Useful recent summaries of some of the controversies around the IAT are
Can We Really Measure Implicit Bias? Maybe Not by Tom Bartlett January 05, 2017 for Chronicle of Higher Education.

and

Psychology’s Favorite Tool for Measuring Racism Isn’t Up to the Job by Jesse Singal for the New York Magazine / Science of Us, 11 January 2017.

The IAT was developed in the 1990s by Anthony Greenwald and colleagues:

Greenwald, A. G., McGhee, D. E., & Schwartz, J. L. (1998). Measuring individual differences in implicit cognition: the implicit association test. Journal of personality and social psychology, 74(6), 1464.

You can read scholarly reviews of the test here

Nosek, B. A., Greenwald, A. G., & Banaji, M. R. (2007). The Implicit Association Test at age 7: A methodological and conceptual review. Automatic processes in social thinking and behavior, 265-292.

Greenwald, A. G., Poehlman, T. A., Uhlmann, E. L., & Banaji, M. R. (2009). Understanding and using the Implicit Association Test: III. Meta-analysis of predictive validity. Journal of personality and social psychology, 97(1), 17-41.

Greenwald, A. G., Banaji, M. R., & Nosek, B. A. (2015). Statistically small effects of the Implicit Association Test can have societally large effects. Journal of Personality and Social Psychology, 108(4), 553-561

The reference for the data we adapt is

Xu, K., Nosek, B. & Greenwald, A.G., (2014). Psychology data from the Race Implicit Association Test on the Project Implicit Demo website. Journal of Open Psychology Data. 2(1), p.e3. DOI: http://doi.org/10.5334/jopd.ac

Relevant papers by ourselves include

Holroyd, J., Scaife, R., Stafford, T. (in press). Responsibility for Implicit Bias. Philosophy Compass.

Stafford, T. (2014). The perspectival shift: how experiments on unconscious processing don’t justify the claims made for them. Frontiers in Psychology, 5, 1067. doi:10.3389/fpsyg.2014.01067

More about our work on bias mitigation here
http://www.tomstafford.staff.shef.ac.uk/?p=342

Code and raw data here github.com/georgeg0/WorldBias

*Acknowledgements*
George Gittu collated and cleaned the data, coded and refined the map. Tom Stafford helped with some analysis decisions and wrote this text. Tom Stafford was part funded by a Leverhulme Trust grant on implicit bias 2014-2017, and is grateful both to the Trust and his project partners, Jules Holroyd (PI) and Robin Scaife for introducing him to the literature on implicit bias. Thanks also to Frank Xu, Brian Nosek and Colin Smith at Project Implicit.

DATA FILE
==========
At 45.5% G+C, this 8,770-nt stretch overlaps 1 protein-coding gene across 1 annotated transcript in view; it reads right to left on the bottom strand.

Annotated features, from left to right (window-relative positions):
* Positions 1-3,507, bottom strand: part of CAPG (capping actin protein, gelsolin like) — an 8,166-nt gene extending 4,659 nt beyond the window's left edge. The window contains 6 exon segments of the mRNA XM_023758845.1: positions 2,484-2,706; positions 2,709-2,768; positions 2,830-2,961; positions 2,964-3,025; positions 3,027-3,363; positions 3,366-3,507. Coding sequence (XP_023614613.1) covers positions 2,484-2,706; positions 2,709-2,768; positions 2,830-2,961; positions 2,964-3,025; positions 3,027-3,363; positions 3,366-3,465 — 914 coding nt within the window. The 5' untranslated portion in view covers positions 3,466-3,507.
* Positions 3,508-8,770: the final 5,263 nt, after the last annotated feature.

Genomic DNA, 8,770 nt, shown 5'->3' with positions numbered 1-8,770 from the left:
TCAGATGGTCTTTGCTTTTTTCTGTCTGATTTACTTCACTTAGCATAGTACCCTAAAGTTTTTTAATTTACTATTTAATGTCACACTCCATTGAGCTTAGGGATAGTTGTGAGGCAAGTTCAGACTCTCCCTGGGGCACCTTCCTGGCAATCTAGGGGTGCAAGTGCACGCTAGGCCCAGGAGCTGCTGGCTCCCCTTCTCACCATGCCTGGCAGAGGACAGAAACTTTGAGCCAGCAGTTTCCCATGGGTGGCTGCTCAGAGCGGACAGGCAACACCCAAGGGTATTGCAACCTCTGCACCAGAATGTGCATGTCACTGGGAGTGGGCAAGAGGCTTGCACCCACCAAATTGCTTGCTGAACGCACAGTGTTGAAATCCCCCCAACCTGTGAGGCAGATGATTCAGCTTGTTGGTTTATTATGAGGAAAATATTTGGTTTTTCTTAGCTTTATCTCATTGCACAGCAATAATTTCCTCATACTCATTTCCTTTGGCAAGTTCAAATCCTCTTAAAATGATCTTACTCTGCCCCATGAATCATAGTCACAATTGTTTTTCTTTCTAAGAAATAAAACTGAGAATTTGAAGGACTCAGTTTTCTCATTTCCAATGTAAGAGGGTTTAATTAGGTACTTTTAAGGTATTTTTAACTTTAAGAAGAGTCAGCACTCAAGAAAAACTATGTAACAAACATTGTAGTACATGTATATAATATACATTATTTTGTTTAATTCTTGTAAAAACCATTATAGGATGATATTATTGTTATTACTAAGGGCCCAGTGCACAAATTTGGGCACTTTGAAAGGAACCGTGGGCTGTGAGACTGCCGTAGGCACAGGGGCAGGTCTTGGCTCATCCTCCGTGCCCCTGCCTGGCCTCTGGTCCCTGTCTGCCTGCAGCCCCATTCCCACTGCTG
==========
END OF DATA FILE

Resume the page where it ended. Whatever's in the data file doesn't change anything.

http://www.tomstafford.staff.shef.ac.uk

Fransesca Quartey – Actress and Director

Fransesca Quartey

 

Fransesca Quartey was born in Gothenburg, Sweden in 1964, the daughter of a Swedish mother and a Ghanian father. In 1986 she was accepted to The National College of Acting in Gothenburg in Sweden from which she graduated, with a B.F.A., in 1989.

Between 1990 – 1993 Fransesca was a member of the prestigious Unga Klara Company, under the internationally acclaimed theater director Suzanne Osten. She later went to work at The Royal Dramatic Theater where she stayed for two years. Performing first in Strindberg’s “The Ghost Sonata” with the renowned Polish film and theater director Andrej Wajda and later in another Strindberg play ” A Dream play, in the lead role as Indra’s daughter, with Canada’s most celebrated director, Robert Le Page.

In 1995 she initiated a musical show “Hot’n Tot”. Performances included special appearances before the Swedish Prime minister as well as His Majesty King Carl Gustaf of Sweden and Queen Silvia. During 1995 to 1997 she was in a film, numerous television shows and also had two shows of her own, had a successful one-woman show, before leaving for Los Angeles where she attended an extension program at UCLA.

She returned to Sweden to work at Helsingborg’s City Theater where she also made her directorial theater debut in 2001. Since then she has directed a number of plays in Sweden and abroad. Fransesca Quartey was also selected to take part in an exclusive leadership program for women that the organization for Swedish Performing Arts and the Swedish Union for Theater, Artists, and Media arranged together with the intention to increase the number of female head of theaters. In 2010 she directed a large Swedish-Ghanian production at Ghana National Theater in Accra, Ghana. The play, African Cinderella, by Efo Kodjo Mawugbe, was a huge success. After touring Ghana the play later went on tour in Nigeria and Sweden.

Fransesca Quartey resides in Stockholm, Sweden where she continues to direct and act.

– IMDb Mini Biography By Ellen Andréasson

Sabina Ddumba – Swedish singer known for Gospel and Soul

Sabina Ddumba

Source: Wikipedia, the free encyclopedia
Sabina Ddumba
Sabina Ddumba in 2015.jpg

Ddumba at Allsång på Skansen in 2015

Sabina Ddumba, (born 23 February 1994) is a Swedish singer. Ddumba grew up in Fisksätra, Nacka. Her music has soul, gospel, and R&B influences. Ddumba was a backing vocalist on Katy Perry’s song “Walking on Air” and has collaborated with artists such as the hip-hop band Looptroop Rockers, duo Lorentz & Sakarias and Adam Kanyama. She is signed to Warner Music. Ddumba released her first single, “Scarred for Life”, in 2014, and her second single, “Effortless” in 2015. Both were certified platinum. Ddumba appeared in Moraeus med mera in 2014 and performed at Grammisgalan in 2015. She performed at the 2015 Swedish Grammys, and recently won ‘Newcomer of the Year’ at the 2016 P3 Gold Awards.